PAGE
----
When it comes to stuff like racism, sexism, homophobia, etc, I’ve found it’s usually way better to think to yourself ‘I don’t want to be’ than ‘I’m not’.

I.e. if someone goes ‘that thing you just did is ableist’, instead of going ‘I’m not ableist, I don’t hate disabled people!’ it’s usually a lot better to go ‘I don’t want to be ableist, I should rethink what I’m doing/saying/etc in light of that fact’. Because that shifts your thinking so rather than jumping straight into denial and attempts to defend your character, you’re instead more inclined to look at how your actions could be misrepresenting your intentions. Or whether you’ve overlooked something, been callous, or acted in ignorance.

“I’ve found it’s usually way better to think to yourself ‘I don’t want to be’ than ‘I’m not’.”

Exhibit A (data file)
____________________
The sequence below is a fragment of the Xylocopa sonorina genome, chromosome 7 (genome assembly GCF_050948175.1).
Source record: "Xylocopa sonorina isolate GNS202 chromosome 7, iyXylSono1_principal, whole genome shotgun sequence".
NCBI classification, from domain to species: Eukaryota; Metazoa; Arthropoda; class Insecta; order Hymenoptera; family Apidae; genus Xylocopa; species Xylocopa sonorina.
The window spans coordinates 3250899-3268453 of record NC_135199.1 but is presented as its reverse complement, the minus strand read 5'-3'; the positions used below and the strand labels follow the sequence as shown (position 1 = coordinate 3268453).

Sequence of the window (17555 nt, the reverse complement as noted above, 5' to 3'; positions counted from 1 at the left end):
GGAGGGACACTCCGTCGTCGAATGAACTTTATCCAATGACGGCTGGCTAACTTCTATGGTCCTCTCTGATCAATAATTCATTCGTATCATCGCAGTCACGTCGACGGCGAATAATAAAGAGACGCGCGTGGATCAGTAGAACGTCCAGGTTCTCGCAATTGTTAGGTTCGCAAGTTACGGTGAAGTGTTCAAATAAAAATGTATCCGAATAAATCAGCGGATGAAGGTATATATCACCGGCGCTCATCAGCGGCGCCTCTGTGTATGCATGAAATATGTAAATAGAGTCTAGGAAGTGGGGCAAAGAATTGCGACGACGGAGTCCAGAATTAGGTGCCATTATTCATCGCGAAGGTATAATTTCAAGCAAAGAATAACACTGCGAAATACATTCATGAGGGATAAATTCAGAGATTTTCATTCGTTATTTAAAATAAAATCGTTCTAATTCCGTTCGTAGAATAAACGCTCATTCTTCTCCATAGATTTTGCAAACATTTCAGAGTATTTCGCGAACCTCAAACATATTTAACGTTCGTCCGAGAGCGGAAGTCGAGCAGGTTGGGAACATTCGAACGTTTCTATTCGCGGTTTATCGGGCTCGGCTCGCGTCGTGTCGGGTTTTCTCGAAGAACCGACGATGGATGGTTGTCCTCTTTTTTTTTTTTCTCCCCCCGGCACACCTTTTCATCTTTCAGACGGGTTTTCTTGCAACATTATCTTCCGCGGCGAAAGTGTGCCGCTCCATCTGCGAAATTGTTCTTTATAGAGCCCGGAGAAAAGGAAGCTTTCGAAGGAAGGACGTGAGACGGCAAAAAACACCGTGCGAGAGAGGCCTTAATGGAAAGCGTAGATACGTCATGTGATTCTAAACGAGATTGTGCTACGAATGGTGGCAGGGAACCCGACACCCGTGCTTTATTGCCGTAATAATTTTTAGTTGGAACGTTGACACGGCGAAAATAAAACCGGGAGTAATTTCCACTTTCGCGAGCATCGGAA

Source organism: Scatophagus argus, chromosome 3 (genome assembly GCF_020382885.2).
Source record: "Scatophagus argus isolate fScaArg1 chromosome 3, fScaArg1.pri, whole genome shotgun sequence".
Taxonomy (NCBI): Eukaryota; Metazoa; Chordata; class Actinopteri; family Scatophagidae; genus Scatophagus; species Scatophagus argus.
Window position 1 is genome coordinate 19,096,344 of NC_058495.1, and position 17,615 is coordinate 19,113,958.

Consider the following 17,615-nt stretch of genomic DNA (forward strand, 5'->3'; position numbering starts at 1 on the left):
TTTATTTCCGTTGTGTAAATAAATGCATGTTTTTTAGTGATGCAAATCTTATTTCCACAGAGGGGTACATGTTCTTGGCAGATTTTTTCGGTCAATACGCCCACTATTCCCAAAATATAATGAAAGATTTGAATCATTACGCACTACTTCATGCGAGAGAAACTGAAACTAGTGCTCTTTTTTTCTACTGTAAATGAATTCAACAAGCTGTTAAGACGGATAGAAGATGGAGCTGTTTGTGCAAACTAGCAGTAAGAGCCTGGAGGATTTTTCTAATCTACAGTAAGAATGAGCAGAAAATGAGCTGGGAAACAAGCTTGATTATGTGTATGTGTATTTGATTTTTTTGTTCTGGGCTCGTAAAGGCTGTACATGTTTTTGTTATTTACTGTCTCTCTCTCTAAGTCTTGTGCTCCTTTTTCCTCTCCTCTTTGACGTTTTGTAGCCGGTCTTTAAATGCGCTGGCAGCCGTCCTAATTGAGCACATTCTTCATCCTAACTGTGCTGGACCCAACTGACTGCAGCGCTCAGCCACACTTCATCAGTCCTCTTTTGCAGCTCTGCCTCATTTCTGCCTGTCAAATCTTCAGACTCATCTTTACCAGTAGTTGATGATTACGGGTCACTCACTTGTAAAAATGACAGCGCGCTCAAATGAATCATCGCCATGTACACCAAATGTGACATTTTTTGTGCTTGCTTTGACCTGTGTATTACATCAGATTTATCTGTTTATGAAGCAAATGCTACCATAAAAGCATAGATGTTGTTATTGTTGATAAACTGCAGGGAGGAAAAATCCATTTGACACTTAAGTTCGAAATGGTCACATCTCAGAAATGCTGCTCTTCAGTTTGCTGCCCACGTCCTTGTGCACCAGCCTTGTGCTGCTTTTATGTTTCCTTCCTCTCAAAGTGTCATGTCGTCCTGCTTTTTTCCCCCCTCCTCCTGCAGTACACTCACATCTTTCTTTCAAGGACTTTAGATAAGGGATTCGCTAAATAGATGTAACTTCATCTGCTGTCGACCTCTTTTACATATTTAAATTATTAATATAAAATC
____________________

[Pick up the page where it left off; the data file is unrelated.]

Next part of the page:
That’s just way more workable. Having grown up in the rural south in the mid-20th Century my head is still full of crap that was poured into it. About race. About sex and gender. About religion. About class. And while it’s easy enough to filter for the blatant shit — my parents were progressive and conscientious — and while I work pretty damn hard to mine out the rest, a week doesn’t go by when I don’t catch a stray thought and go “woah, where did that come from?”

I don’t want to be a racist. Or a misogynist. Or a xenophobe. Or a homophobe. Or any of the other social phobias I was indoctrinated with.

If I were to say instead that I simply wasn’t, then I’d have to argue that any inherited slip wasn’t “that bad.”

As intersectionality continues to grow, as it needs to, it will grow increasingly likely that anyone who says “I’m not” is probably going to be mistaken.